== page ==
I was having a nosebleed on the bus in London. Nosebleeds happen often for me, so I always carry tissues. Having a nosebleed in public can be a bit embarrassing, especially in front of so many other passengers. But on that day, no one was looking at me. Instead everyone was distracted by the 12-year-old boys sitting behind the driver, writing rude words into the condensation on the window.
They were loud, laughing raucously at their pre-pubescent wit. They climbed on the poles and stamped their shoes into the material of the seats. Amongst the other passengers you could feel the atmosphere heavy with consternation, but no one said anything.
When you see something antisocial happening near you, a dilemma springs to mind: should I do something?
The question might be followed by a series of reasons justifying why you shouldn’t. Could this be dangerous for me? Maybe someone else can do it? Isn’t there someone in charge here? Is this even a big enough problem to bother with?
The boys were annoying, but there wasn’t a distressed victim in this situation. The windows literally and figuratively got dirtier, the boys got more boisterous, and the bus driver continued to drive.
Isn’t there someone in charge here? Is this even a big enough problem to bother with?
The bystander effect is the phenomenon where the greater number of people are present, the less likely people are to intervene in an anti-social situation. The most frequently cited case is Kitty Genovese, who was brutally murdered in 1964, Queens, New York. Witnesses say the attack started at 3.20am and Genovese was shouting for help. Newspapers reported that neighbours looked on, or heard fighting from their apartments. But it was 3.50am when someone first called emergency services. People didn’t intervene until it was too late. Why?
In the 1970’s psychologists Bibb Latané and John Darley found in their studies that when people feel there are other witnesses, this creates a ‘diffusion of responsibility’. There is less pressure on individuals to do something, as the responsibility is felt to be shared among those present. Furthermore, when other people don’t react, this signals to individuals that the situation must not be an emergency, therefore action is not needed.
In Latané and Darley’s experiments, they found that if a subject was the sole bystander, they would step in to help. But in a group of five bystanders, only 62 % intervened. Other psychologists followed up with their own studies: testing bystanders with serious accidents, cyberbullying, and running the tests with children. The results remained the same: people were reluctant to help in groups.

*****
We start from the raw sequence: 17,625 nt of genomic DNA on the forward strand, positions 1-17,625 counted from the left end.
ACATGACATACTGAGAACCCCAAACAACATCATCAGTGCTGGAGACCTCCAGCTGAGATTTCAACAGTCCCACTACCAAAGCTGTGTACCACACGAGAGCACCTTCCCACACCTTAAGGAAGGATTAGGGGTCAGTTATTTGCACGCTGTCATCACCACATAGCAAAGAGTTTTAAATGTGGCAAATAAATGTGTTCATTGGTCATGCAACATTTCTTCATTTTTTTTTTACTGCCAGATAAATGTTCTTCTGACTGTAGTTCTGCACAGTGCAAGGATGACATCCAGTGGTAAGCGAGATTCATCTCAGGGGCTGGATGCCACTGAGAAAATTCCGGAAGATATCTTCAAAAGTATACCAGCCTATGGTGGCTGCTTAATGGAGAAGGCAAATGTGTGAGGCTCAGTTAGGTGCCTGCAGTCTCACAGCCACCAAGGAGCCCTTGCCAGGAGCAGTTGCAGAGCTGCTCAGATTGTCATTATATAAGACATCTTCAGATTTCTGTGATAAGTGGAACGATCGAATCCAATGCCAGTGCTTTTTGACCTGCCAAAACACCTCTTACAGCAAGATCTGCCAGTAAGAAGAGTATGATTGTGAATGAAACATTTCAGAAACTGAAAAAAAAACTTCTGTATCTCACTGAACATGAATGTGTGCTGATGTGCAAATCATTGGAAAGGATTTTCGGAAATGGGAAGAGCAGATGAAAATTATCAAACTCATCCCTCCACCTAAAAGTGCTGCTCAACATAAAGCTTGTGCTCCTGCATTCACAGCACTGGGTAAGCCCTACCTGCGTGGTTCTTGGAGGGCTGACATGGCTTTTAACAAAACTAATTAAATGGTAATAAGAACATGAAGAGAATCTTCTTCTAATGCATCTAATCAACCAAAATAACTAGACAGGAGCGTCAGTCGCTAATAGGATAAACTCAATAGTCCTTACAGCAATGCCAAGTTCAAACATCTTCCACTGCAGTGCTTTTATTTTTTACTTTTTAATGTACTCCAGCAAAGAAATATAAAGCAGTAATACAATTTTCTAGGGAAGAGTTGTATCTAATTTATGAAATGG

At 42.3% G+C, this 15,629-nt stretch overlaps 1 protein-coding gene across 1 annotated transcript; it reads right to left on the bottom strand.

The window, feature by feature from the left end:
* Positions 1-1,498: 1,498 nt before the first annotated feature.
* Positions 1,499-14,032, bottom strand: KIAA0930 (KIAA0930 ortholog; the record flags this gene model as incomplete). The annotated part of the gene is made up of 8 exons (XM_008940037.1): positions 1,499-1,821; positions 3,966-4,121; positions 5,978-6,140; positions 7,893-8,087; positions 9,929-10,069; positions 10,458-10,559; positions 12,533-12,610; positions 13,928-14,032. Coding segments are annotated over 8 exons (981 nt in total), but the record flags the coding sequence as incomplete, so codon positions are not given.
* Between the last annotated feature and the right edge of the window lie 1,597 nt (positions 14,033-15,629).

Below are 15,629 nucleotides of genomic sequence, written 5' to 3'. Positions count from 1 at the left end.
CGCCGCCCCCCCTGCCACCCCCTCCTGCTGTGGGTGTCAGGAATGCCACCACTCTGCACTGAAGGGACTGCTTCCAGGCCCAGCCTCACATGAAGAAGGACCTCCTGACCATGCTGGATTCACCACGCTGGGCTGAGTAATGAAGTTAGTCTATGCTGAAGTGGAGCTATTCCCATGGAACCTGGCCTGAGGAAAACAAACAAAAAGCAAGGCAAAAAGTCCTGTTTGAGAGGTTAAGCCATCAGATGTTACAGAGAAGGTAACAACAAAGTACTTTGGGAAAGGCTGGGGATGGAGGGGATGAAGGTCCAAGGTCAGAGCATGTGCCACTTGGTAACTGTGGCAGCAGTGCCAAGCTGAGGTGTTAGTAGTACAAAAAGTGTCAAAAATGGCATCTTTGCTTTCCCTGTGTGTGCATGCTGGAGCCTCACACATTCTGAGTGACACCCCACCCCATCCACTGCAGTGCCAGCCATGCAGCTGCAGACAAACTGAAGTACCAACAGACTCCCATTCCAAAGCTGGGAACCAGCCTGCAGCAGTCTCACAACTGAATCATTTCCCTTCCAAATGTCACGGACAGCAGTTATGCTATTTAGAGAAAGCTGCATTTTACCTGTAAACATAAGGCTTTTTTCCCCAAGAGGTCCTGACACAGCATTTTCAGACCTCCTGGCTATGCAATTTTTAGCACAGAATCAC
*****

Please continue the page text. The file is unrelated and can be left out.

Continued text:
Reports of the bystander effect are found when the worst case scenario of violence or death has already passed. People want to know: ‘well, why didn’t someone do something?’
The inquiry into the 2017 Manchester Arena bombings found that a father collecting his daughter saw something suspicious. The father reported the would-be terrorist, standing in a CCTV blind spot with a large rucksack, but was ‘fobbed off’ by a security steward. The judge in the inquiry remarked it was ‘distressing that no effective steps were taken’ to act on the father’s concerns.
Here is an example of bystander intervention, but it wasn’t enough because someone else decided not to follow up. There is a ripple effect in not taking any action. Imagine rings of water moving away from the action, even further away the impact will still be felt – everyone has a part to play.
Reports of the bystander effect are found when the worst case scenario of violence or death has already passed.
How can we overcome the bystander effect?
Eemeli Hakoköngäs, lecturer in social psychology at the University of Eastern Finland suggests that becoming aware of this phenomenon may help us to reconsider our first impression of a possible emergency situation – breaking this cycle of inaction.
“We can try to increase the likelihood of helping if we can increase people’s knowledge on how to behave when recognising a situation correctly, from ‘I feel something is wrong’ to ‘I can call an emergency number.’”
Bystanders can weigh up what they are able to do, whether it’s offering first aid skills, talking to de-escalate an argument, or resources like providing something warm to wear.
Back on the bus, I clutched my bloody tissues to my chest. Trying to impress his friends, one of the boys wrote on the cloudy window, and they burst out laughing all over again. The boy had chosen the nuclear option of Viking swear words, the famous misogynistic one. This was the line that was crossed for me.
I got up, approaching the front of the bus holding my resources. The boys started to jeer at me. I vigorously wiped the window with my tissues, erasing the obscene words from the window. The other passengers cheered, the sun came out, and angels started to sing.
That didn’t happen of course. The boys got off the bus shortly after, completely unfazed. They had learned no lessons, and I was left with cold, wet tissues. Along with the driver and other passengers, we continued to our destinations as if nothing had occurred.
It’s true, nothing that bad happened on the bus. But if there’s an emergency, would you want nothing to happen too?